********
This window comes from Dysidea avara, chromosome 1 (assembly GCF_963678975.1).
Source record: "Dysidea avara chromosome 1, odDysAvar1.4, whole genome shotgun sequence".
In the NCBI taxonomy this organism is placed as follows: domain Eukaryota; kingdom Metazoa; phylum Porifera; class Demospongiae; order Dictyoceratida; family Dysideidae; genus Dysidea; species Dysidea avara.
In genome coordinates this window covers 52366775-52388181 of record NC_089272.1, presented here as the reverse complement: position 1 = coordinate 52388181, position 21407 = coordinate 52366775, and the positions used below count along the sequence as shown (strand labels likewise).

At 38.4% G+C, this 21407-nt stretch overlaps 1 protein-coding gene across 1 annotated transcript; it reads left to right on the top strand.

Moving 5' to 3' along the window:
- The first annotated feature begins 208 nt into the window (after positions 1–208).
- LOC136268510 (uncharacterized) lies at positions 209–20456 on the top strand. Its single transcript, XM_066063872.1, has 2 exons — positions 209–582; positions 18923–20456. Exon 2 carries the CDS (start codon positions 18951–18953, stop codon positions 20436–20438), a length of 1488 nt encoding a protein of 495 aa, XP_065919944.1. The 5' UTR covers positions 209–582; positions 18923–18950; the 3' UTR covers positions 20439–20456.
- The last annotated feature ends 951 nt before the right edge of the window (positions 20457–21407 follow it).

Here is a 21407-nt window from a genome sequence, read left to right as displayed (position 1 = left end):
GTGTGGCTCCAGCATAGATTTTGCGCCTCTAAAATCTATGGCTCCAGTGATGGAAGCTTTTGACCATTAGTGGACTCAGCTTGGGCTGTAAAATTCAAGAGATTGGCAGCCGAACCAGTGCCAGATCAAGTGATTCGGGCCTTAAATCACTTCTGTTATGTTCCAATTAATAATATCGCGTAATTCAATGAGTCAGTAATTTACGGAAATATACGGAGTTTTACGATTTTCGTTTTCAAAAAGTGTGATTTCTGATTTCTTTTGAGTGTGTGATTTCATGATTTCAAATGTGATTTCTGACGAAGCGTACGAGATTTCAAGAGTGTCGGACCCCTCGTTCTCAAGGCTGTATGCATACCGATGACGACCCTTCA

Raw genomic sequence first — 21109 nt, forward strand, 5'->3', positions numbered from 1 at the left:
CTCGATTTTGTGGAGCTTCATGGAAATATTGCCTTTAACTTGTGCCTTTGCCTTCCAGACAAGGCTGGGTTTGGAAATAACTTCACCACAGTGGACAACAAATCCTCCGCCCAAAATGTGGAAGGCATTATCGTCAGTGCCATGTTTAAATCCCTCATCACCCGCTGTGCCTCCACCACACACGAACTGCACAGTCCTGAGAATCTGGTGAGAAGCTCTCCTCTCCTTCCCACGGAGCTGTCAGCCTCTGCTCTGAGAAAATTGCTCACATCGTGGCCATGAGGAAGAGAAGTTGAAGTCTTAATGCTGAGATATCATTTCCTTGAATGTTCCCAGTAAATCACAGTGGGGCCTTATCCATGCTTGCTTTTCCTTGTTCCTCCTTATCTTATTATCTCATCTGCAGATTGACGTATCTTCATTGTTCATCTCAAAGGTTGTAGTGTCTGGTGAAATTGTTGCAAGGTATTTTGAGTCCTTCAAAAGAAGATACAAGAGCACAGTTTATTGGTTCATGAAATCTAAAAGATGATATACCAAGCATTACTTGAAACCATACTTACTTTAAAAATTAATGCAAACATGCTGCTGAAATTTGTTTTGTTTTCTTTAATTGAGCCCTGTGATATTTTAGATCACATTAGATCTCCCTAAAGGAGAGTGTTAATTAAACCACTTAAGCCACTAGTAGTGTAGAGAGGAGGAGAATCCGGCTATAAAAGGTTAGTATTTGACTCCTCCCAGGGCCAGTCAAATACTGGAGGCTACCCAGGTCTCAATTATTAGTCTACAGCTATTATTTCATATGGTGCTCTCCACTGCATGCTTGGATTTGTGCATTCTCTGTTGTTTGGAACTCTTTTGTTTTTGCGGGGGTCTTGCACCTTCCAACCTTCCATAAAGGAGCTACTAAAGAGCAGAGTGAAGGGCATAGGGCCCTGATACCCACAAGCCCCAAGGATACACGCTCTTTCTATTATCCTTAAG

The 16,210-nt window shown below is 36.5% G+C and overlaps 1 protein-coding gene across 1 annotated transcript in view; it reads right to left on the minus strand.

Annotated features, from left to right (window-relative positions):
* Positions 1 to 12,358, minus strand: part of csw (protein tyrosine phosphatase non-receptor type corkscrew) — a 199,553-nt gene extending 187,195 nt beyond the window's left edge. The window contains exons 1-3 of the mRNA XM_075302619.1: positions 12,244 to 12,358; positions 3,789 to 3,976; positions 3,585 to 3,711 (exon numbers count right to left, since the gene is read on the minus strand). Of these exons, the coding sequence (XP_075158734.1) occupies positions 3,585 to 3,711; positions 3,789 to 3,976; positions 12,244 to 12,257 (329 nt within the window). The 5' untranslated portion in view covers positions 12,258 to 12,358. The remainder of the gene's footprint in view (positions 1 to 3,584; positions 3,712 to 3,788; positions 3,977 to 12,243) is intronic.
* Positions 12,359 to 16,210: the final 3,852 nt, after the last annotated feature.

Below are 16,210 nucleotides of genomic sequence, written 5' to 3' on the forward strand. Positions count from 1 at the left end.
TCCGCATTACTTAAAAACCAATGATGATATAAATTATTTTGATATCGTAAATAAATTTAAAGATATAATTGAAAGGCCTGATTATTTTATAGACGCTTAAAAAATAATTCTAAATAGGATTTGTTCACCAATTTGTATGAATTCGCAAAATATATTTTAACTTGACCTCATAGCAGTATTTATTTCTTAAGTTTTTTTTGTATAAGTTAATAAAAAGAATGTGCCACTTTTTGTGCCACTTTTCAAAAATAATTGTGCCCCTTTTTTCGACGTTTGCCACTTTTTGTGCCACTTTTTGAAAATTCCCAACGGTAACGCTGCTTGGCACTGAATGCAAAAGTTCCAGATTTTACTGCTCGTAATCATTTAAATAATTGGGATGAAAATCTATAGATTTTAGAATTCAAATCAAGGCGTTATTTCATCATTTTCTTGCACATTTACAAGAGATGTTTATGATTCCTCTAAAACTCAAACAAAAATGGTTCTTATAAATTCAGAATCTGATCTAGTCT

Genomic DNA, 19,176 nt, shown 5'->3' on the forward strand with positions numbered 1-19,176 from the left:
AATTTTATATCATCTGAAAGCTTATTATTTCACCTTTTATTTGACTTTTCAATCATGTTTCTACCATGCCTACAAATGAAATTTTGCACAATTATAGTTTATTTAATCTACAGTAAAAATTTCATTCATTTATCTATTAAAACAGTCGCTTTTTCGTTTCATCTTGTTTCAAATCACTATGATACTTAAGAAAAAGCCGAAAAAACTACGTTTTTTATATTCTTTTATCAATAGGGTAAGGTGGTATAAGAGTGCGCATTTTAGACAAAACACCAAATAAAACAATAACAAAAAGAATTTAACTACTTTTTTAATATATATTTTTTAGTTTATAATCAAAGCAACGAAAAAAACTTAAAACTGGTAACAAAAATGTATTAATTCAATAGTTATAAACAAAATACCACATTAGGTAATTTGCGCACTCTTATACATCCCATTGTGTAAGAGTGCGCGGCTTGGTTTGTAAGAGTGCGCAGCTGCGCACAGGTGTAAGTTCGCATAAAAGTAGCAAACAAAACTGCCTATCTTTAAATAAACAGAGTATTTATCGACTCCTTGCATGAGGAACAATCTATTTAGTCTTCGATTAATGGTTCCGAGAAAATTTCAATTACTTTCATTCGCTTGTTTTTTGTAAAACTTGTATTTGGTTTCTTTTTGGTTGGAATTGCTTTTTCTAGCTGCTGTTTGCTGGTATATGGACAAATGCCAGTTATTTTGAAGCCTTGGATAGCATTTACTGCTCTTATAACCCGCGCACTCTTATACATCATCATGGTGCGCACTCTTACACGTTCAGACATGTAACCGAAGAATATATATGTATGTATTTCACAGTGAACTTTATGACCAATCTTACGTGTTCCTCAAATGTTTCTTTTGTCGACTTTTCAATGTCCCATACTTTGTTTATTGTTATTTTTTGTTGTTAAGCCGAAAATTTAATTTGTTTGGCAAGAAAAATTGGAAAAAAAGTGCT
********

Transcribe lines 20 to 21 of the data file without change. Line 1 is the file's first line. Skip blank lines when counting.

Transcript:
Genomic DNA, 19,176 nt, shown 5'->3' on the forward strand with positions numbered 1-19,176 from the left:
AATTTTATATCATCTGAAAGCTTATTATTTCACCTTTTATTTGACTTTTCAATCATGTTTCTACCATGCCTACAAATGAAATTTTGCACAATTATAGTTTATTTAATCTACAGTAAAAATTTCATTCATTTATCTATTAAAACAGTCGCTTTTTCGTTTCATCTTGTTTCAAATCACTATGATACTTAAGAAAAAGCCGAAAAAACTACGTTTTTTATATTCTTTTATCAATAGGGTAAGGTGGTATAAGAGTGCGCATTTTAGACAAAACACCAAATAAAACAATAACAAAAAGAATTTAACTACTTTTTTAATATATATTTTTTAGTTTATAATCAAAGCAACGAAAAAAACTTAAAACTGGTAACAAAAATGTATTAATTCAATAGTTATAAACAAAATACCACATTAGGTAATTTGCGCACTCTTATACATCCCATTGTGTAAGAGTGCGCGGCTTGGTTTGTAAGAGTGCGCAGCTGCGCACAGGTGTAAGTTCGCATAAAAGTAGCAAACAAAACTGCCTATCTTTAAATAAACAGAGTATTTATCGACTCCTTGCATGAGGAACAATCTATTTAGTCTTCGATTAATGGTTCCGAGAAAATTTCAATTACTTTCATTCGCTTGTTTTTTGTAAAACTTGTATTTGGTTTCTTTTTGGTTGGAATTGCTTTTTCTAGCTGCTGTTTGCTGGTATATGGACAAATGCCAGTTATTTTGAAGCCTTGGATAGCATTTACTGCTCTTATAACCCGCGCACTCTTATACATCATCATGGTGCGCACTCTTACACGTTCAGACATGTAACCGAAGAATATATATGTATGTATTTCACAGTGAACTTTATGACCAATCTTACGTGTTCCTCAAATGTTTCTTTTGTCGACTTTTCAATGTCCCATACTTTGTTTATTGTTATTTTTTGTTGTTAAGCCGAAAATTTAATTTGTTTGGCAAGAAAAATTGGAAAAAAAGTGCT